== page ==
I Lost my father to Dementia on June 9th, 2020.

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My family originally came from Wallachia in Europe
Dementia Prevention Systems, Inc.

My Father suffers from Dementia. I don’t know how much longer we will have him. He has been a guiding light in darkness his entire life. Having raised 7 kids and putting each through college, he also fed and clothed and housed several uncles and my now deceased grandma and grandpa. He served in the United States Military in the Army and was active in the Czech heritage society and helped build the Czech heritage museum in La Grange. I owe him so much. Dementia is cruel. It takes dignity and recognition away. It leaves fear and anguish. My father fights everyday. Every day my brothers monitor and attend to him 24hrs a day. Cleaning, baths, feeding, walking several times a day. Walking is critical for sufferers of Alzheimer’s and Dementia.  I wanted you to meet my father. He would have treated you as his own child should you have walked through the door with me. I Love him with all my heart. I hope I will make him proud.

My father died on June 8th, 2020. He was my best friend. I will miss him more than I can ever express..
devastated

Texas Czech Heritage and Cultural Center

Dementia is not well understood. We are just starting to understand that many factors and types of Dementia exist. Potential treatments will likewise be varied and customized to the individual. If you have Dementia in your family PLAN NOW!
Dementia is exceptionally cruel and treatments over time are expensive
Diagnosis of Dementia is increasing each year!

THERE IS NO CURE. SOUND FAMILIAR?

DEMENTIA IS ON THE RISE

The incidence of dementia increased by 117% between 1990 and 2016, according to the study findings. The results showed that globally, the number of prevalent dementia cases increased from 20.2 million in 1990 to 43.8 million in 2016 between 1990 and 2016

Every year, there are nearly 10 million new cases. … The total number of people with dementia is projected to reach 82 million in 2030 and 152 in 2050. Much of this increase is attributable to the rising numbers of people with dementia living in low- and middle-income countries.

A fire is spreading in our society and we have no way to put out this fire. Our time is running out. We must change society completely to deal with the problem of Dementia and Dementia related illnesses. Our society is becoming more poisonous and causing more genetic damage.
VPM News
in the news 2020

FierceBiotech EIP Pharma tees up phase 3 for ex-Vertex dementia drug

Grazia Video Shows Former Ballerina With Dementia Remembering Swan Lake

MedPage Today Infection-Alzheimer’s Link? Concussion Spit Test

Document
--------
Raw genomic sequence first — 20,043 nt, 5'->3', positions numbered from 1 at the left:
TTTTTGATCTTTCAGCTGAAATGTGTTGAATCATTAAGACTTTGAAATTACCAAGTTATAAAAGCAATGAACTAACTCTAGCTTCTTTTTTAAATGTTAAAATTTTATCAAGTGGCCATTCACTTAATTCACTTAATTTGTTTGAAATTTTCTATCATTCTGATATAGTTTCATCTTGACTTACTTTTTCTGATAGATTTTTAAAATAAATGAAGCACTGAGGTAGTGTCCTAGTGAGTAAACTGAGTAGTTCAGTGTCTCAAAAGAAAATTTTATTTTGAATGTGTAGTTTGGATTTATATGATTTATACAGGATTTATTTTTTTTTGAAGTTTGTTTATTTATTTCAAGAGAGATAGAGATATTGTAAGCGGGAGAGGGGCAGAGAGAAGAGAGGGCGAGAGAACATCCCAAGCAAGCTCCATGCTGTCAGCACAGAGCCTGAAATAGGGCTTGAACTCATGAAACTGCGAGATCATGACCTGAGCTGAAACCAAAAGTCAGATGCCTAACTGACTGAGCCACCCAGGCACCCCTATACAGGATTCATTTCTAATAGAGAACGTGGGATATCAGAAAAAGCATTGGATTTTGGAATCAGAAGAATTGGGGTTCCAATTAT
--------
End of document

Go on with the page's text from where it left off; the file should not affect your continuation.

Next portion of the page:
UPDATE

Scientists at Washington University School of Medicine (WUSM) in St. Louis have spent some years investigating the links between circadian rhythm and Alzheimer’s, and have recently been making some real inroads. Following a 2018 study demonstrating how disrupted sleep can accelerate the buildup of toxic plaques associated with the disease, the team has now identified a protein implicated in the progression of the disease that appears highly regulated by the circadian rhythm, helping them join the dots and providing a potential new therapeutic target.

The brain protein in question is called YKL-40 and for years has served as a biomarker for Alzheimer’s, as high levels of it have been found in the cerebrospinal fluid of those suffering from the disease and these levels rise as the disease progresses. The researchers were screening for genes that are regulated by the circadian rhythm, and were intrigued to see the gene for this brain protein pop up.

“The gene for YKL-40 came up as highly regulated by clock genes,” says Erik Musiek, senior author. “That was really interesting because it is a well-known biomarker for Alzheimer’s.”

Chitinase-3-like protein 1 (CHI3L1), also known as YKL-40, is a secretedglycoprotein that is approximately 40kDa in size that in humans is encoded by the CHI3L1gene.[5][6][7] The name YKL-40 is derived from the three N-terminal amino acids present on the secreted form and its molecular mass. YKL-40 is expressed and secreted by various cell-types including macrophageschondrocytes, fibroblast-like synovial cells, vascular smooth muscle cells, and hepatic stellate cells. The biological function of YKL-40 is unclear. It is not known to have a specific receptor. Its pattern of expression is associated with pathogenic processes related to inflammation, extracellular tissue remodeling, fibrosis and solid carcinomas[8] and asthma.[9]

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